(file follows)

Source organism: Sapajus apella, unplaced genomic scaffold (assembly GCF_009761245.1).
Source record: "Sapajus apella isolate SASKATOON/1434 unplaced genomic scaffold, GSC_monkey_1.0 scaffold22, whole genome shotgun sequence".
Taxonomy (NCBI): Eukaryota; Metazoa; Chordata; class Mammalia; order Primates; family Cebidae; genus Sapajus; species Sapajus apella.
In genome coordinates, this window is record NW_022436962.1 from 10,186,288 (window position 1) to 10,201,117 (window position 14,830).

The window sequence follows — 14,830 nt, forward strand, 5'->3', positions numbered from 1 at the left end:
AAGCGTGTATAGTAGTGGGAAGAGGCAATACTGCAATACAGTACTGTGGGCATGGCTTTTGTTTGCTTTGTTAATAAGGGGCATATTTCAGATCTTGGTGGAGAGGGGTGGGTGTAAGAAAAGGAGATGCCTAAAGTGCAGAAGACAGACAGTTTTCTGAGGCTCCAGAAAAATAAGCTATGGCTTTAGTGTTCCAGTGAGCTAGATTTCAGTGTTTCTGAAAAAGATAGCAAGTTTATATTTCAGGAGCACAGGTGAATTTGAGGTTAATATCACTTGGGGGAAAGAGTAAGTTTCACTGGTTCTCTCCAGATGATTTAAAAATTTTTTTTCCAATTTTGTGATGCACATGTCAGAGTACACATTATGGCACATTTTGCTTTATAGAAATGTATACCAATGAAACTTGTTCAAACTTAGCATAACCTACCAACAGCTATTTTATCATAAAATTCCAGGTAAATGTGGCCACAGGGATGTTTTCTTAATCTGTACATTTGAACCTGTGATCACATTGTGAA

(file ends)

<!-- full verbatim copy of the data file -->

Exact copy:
Source organism: Sapajus apella, unplaced genomic scaffold (assembly GCF_009761245.1).
Source record: "Sapajus apella isolate SASKATOON/1434 unplaced genomic scaffold, GSC_monkey_1.0 scaffold22, whole genome shotgun sequence".
Taxonomy (NCBI): Eukaryota; Metazoa; Chordata; class Mammalia; order Primates; family Cebidae; genus Sapajus; species Sapajus apella.
In genome coordinates, this window is record NW_022436962.1 from 10,186,288 (window position 1) to 10,201,117 (window position 14,830).

The window sequence follows — 14,830 nt, forward strand, 5'->3', positions numbered from 1 at the left end:
AAGCGTGTATAGTAGTGGGAAGAGGCAATACTGCAATACAGTACTGTGGGCATGGCTTTTGTTTGCTTTGTTAATAAGGGGCATATTTCAGATCTTGGTGGAGAGGGGTGGGTGTAAGAAAAGGAGATGCCTAAAGTGCAGAAGACAGACAGTTTTCTGAGGCTCCAGAAAAATAAGCTATGGCTTTAGTGTTCCAGTGAGCTAGATTTCAGTGTTTCTGAAAAAGATAGCAAGTTTATATTTCAGGAGCACAGGTGAATTTGAGGTTAATATCACTTGGGGGAAAGAGTAAGTTTCACTGGTTCTCTCCAGATGATTTAAAAATTTTTTTTCCAATTTTGTGATGCACATGTCAGAGTACACATTATGGCACATTTTGCTTTATAGAAATGTATACCAATGAAACTTGTTCAAACTTAGCATAACCTACCAACAGCTATTTTATCATAAAATTCCAGGTAAATGTGGCCACAGGGATGTTTTCTTAATCTGTACATTTGAACCTGTGATCACATTGTGAA